Make sure your odometer is calibrated for true distance. If you go by
indicated distance you are in for significant error.
Your fuel fill also has to be calibrated. Start with a topped off tank.
After your run, retop with calibrated fuel fill. Gas station pumps are not
Engine tune, tire pressure, tires & wheels, axle ratio, road grade, road
surface, altitude, temperature, cargo load, engine tune, clogged air
filter, etc. are going to have an effect on mileage. There are so many
variables it is irrelevant to compare your car with others except in
It should be noted that even at $3.00 an hour, fuel is a minority
percentage of vehicle operating costs. Most young people pay much more for
insurance and depreciation. Add in maintenance and taxes, the fuel cost
DIFFERENCE among models becomes fairly trivial
$3.00 per hour??
On the road, you can often average between 60 and 70 miles in one hour.
If you get 15 mpg, then that is 4 to 4.7 gallons US per hour, and as we
$3.00 per gallon, that comes up to $12-14 per hour.
If you average 35 miles per gallon, which is toward the high end admittedly,
then the fuel consumption approaches 1.7 to 2 gallons per hour, or about
$5 to 6 dollars per hour.
In the future, expenses for fuel, maintenance, insurance, etc may be
but trivial. For those of you who make fantastic salaries,and can gladly
many hundreds of dollars per month on your ride, enjoy!
I can't .
So easy to do. Just watch the markers on the side of the road. See if
distances agree with the odometer.
Actually, they are. The pumps are checked by the state.
And, error is greatly reduced by taking the gallons used over several
fillups and dividing by the total distance traveled.
Not too many people change their wheels, axle ratio, engine tune (I like
classic rock and classical) or altitude that much. In a local community,
these tend to be pretty constant.
If someone travels 15,000 and gets 25 mpg, that is 600 gal or $1800. Maybe
you have a spare $1800 a year is trivial to you, but not to me. Further, the
fuel cost difference between a Ford Fusion (about 28 mpg mixed highway/city)
and a Ford Explorer (18 mpg mixed) is about $900. That's still pretty
significant to me (if you disagree, you can email me for my address and send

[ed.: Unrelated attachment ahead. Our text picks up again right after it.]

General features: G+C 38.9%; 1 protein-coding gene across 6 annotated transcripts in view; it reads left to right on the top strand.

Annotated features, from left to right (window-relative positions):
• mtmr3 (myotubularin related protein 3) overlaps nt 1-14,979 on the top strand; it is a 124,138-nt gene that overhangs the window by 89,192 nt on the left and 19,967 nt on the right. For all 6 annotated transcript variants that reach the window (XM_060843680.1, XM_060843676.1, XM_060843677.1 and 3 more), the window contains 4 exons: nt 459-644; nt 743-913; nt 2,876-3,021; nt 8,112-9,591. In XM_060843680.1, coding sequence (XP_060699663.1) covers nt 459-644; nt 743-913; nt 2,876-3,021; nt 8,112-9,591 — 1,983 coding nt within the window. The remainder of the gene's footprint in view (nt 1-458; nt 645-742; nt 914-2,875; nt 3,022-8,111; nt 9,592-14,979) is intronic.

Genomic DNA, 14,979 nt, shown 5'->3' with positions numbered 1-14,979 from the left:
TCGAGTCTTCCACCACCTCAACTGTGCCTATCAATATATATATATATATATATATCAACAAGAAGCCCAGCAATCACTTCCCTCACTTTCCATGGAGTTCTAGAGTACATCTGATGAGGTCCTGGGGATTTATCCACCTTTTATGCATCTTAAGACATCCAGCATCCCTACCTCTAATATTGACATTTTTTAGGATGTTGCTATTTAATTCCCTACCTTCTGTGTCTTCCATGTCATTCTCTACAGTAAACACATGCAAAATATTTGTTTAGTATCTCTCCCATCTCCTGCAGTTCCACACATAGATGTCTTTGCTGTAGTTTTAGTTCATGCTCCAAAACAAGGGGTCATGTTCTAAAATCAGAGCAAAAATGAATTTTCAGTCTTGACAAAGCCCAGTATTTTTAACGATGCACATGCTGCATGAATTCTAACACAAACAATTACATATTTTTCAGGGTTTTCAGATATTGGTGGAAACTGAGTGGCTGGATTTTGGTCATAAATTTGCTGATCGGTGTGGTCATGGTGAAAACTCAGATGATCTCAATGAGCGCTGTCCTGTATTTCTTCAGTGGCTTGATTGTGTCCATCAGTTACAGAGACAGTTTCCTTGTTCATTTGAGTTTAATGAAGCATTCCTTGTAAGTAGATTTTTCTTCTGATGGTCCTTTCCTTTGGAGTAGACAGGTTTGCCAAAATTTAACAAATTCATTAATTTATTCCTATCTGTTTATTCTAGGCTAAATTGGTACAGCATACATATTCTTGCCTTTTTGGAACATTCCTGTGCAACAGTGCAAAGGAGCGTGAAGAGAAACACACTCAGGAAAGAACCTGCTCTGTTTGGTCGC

me a check for $900 a year). If you invest that $900 a month, it will turn
into $75,000 at the end of 30 years. I will take it if you don't want it.
I think it costs an average of about $7000-10000 a year to own and operate a
car. While saving $900 is only about 9% to 15% of the annual cost of a car,
it is still a significant amount.
Assuming the odometer is off significantly. The mile markers on the
interstate can help get within a good estimation, and translated to the
odometer so can be corrected within reason. Not difficult.
You're right, although the state's facility for handling such flow to gas
tank calibration will disagree with you.
Or you can fill a five gallon transportable gas can, then dump it in the
Those filling a one gallon can/container find disparity between pumps at
different locales and the same location at different pumps. Another way of
maximizing profit intermittently at some locales. No, I'm not twisting the
truth. Ask a politician, lawyer, or real estate agent for that.
Get most of the gas by filling right after sunrise. Gasoline is bound by
heat for expansion. The tank in the ground that holds the gasoline at a
service station will tend to hold a constant temperature. But, its not
perfect. Avoid filling the tank in the evening.
Okay, let's compare a 88 VW Fox wagon with a 88 Chevrolet Surburban. Any
mileage, altitude, maintenance state, mfr available axle ratio, 500 lb.
load, 2 200 lb passengers, full tank of gas, ambient temperature of 80F, air
humidity of 50%, tire pressure 30 psi all tires. All equal conditions. All
encountering same hills, level areas etc. Waiting, tap, tap, tap, tap.
Depends how much you drive 10 miles or 300 miles per day to and from your
Not only is your assessment untrue, but a higher mpg vehicle is bound to
come cheaper on the costs other than gasoline you quoted. Such as the
vehicle I quoted.
Is there a reason that you are wondering why an apple doesn't look like an
orange??? Waiting, tap, tap, tap
Gasoline held in bulk storage will not show much in temperature
variations... this holds true whether storage is above ground or below
ground. The pump themselves are temperature corrected to a specific
value..... I think you are remembering a tale that Grandad used to tell back
when gas station operators would pump fuel up into the measuring chamber and
allow the heat of the sun to expand it before dispensing it....
Relative cost per mile can be a touchy subject.... I could have a vehicle
that offers very good cost per mile numbers that may sip gas but have a high
maintenance component... conversely, it could have a low failure/service
requirement and use more gas.... either way, I probably wouldn't drive
it.... I would imagine that *most* of us drive the vehicle of our choice...
If low fuel consumption was one of the high priorities, so be it. In the